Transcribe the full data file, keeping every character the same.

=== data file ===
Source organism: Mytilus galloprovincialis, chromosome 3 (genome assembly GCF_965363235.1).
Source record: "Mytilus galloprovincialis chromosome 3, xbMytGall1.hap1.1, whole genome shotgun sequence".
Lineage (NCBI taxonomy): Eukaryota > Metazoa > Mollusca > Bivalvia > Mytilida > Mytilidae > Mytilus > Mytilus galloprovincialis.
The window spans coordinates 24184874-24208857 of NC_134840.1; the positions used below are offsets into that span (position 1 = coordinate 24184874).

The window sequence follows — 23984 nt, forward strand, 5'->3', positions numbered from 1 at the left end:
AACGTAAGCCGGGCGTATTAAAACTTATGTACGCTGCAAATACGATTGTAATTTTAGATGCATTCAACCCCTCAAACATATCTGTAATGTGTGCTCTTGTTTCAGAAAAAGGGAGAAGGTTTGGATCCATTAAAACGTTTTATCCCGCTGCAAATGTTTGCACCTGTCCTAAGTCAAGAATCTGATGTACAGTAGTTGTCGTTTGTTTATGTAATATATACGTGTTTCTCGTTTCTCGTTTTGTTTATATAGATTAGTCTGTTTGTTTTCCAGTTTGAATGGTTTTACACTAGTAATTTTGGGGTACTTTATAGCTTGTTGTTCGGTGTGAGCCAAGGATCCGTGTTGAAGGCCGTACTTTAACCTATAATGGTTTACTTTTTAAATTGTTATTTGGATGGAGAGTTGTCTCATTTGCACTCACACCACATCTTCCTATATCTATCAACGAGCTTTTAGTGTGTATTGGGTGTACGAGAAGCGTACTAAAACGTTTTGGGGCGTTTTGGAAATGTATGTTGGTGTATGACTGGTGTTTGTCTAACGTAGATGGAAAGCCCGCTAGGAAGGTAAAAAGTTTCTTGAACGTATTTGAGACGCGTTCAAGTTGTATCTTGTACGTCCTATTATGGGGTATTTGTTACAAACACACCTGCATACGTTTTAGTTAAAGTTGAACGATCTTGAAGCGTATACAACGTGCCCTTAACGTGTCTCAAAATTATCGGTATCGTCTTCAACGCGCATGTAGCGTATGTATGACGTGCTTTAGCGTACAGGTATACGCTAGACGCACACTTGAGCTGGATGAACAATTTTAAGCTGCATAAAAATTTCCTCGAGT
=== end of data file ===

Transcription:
Source organism: Mytilus galloprovincialis, chromosome 3 (genome assembly GCF_965363235.1).
Source record: "Mytilus galloprovincialis chromosome 3, xbMytGall1.hap1.1, whole genome shotgun sequence".
Lineage (NCBI taxonomy): Eukaryota > Metazoa > Mollusca > Bivalvia > Mytilida > Mytilidae > Mytilus > Mytilus galloprovincialis.
The window spans coordinates 24184874-24208857 of NC_134840.1; the positions used below are offsets into that span (position 1 = coordinate 24184874).

The window sequence follows — 23984 nt, forward strand, 5'->3', positions numbered from 1 at the left end:
AACGTAAGCCGGGCGTATTAAAACTTATGTACGCTGCAAATACGATTGTAATTTTAGATGCATTCAACCCCTCAAACATATCTGTAATGTGTGCTCTTGTTTCAGAAAAAGGGAGAAGGTTTGGATCCATTAAAACGTTTTATCCCGCTGCAAATGTTTGCACCTGTCCTAAGTCAAGAATCTGATGTACAGTAGTTGTCGTTTGTTTATGTAATATATACGTGTTTCTCGTTTCTCGTTTTGTTTATATAGATTAGTCTGTTTGTTTTCCAGTTTGAATGGTTTTACACTAGTAATTTTGGGGTACTTTATAGCTTGTTGTTCGGTGTGAGCCAAGGATCCGTGTTGAAGGCCGTACTTTAACCTATAATGGTTTACTTTTTAAATTGTTATTTGGATGGAGAGTTGTCTCATTTGCACTCACACCACATCTTCCTATATCTATCAACGAGCTTTTAGTGTGTATTGGGTGTACGAGAAGCGTACTAAAACGTTTTGGGGCGTTTTGGAAATGTATGTTGGTGTATGACTGGTGTTTGTCTAACGTAGATGGAAAGCCCGCTAGGAAGGTAAAAAGTTTCTTGAACGTATTTGAGACGCGTTCAAGTTGTATCTTGTACGTCCTATTATGGGGTATTTGTTACAAACACACCTGCATACGTTTTAGTTAAAGTTGAACGATCTTGAAGCGTATACAACGTGCCCTTAACGTGTCTCAAAATTATCGGTATCGTCTTCAACGCGCATGTAGCGTATGTATGACGTGCTTTAGCGTACAGGTATACGCTAGACGCACACTTGAGCTGGATGAACAATTTTAAGCTGCATAAAAATTTCCTCGAGT